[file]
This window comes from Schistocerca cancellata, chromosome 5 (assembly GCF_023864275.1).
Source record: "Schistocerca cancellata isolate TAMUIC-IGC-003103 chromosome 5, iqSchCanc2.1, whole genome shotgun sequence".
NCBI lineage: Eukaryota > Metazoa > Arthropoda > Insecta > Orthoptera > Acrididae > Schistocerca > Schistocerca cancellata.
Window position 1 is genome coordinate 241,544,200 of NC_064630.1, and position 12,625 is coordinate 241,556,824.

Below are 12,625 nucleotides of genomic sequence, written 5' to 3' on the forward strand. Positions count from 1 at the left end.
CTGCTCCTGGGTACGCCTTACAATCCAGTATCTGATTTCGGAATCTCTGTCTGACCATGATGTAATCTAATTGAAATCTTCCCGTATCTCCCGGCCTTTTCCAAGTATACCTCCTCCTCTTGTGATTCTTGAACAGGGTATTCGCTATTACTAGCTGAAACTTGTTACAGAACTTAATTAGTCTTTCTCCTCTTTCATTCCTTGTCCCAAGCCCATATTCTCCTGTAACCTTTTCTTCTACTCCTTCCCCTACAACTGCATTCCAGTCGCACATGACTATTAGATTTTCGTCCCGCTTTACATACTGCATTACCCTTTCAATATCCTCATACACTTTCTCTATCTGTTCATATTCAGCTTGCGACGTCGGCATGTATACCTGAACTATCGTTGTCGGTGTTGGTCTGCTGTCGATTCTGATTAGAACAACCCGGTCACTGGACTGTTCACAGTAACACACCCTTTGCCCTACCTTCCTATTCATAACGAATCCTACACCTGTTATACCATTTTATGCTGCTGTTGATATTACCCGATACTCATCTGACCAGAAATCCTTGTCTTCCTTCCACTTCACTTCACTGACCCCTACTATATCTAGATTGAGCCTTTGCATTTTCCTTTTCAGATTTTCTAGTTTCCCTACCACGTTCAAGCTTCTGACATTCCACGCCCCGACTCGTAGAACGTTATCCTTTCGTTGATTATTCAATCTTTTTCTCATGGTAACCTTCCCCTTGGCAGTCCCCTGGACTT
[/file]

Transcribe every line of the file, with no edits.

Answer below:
This window comes from Schistocerca cancellata, chromosome 5 (assembly GCF_023864275.1).
Source record: "Schistocerca cancellata isolate TAMUIC-IGC-003103 chromosome 5, iqSchCanc2.1, whole genome shotgun sequence".
NCBI lineage: Eukaryota > Metazoa > Arthropoda > Insecta > Orthoptera > Acrididae > Schistocerca > Schistocerca cancellata.
Window position 1 is genome coordinate 241,544,200 of NC_064630.1, and position 12,625 is coordinate 241,556,824.

Below are 12,625 nucleotides of genomic sequence, written 5' to 3' on the forward strand. Positions count from 1 at the left end.
CTGCTCCTGGGTACGCCTTACAATCCAGTATCTGATTTCGGAATCTCTGTCTGACCATGATGTAATCTAATTGAAATCTTCCCGTATCTCCCGGCCTTTTCCAAGTATACCTCCTCCTCTTGTGATTCTTGAACAGGGTATTCGCTATTACTAGCTGAAACTTGTTACAGAACTTAATTAGTCTTTCTCCTCTTTCATTCCTTGTCCCAAGCCCATATTCTCCTGTAACCTTTTCTTCTACTCCTTCCCCTACAACTGCATTCCAGTCGCACATGACTATTAGATTTTCGTCCCGCTTTACATACTGCATTACCCTTTCAATATCCTCATACACTTTCTCTATCTGTTCATATTCAGCTTGCGACGTCGGCATGTATACCTGAACTATCGTTGTCGGTGTTGGTCTGCTGTCGATTCTGATTAGAACAACCCGGTCACTGGACTGTTCACAGTAACACACCCTTTGCCCTACCTTCCTATTCATAACGAATCCTACACCTGTTATACCATTTTATGCTGCTGTTGATATTACCCGATACTCATCTGACCAGAAATCCTTGTCTTCCTTCCACTTCACTTCACTGACCCCTACTATATCTAGATTGAGCCTTTGCATTTTCCTTTTCAGATTTTCTAGTTTCCCTACCACGTTCAAGCTTCTGACATTCCACGCCCCGACTCGTAGAACGTTATCCTTTCGTTGATTATTCAATCTTTTTCTCATGGTAACCTTCCCCTTGGCAGTCCCCTGGACTT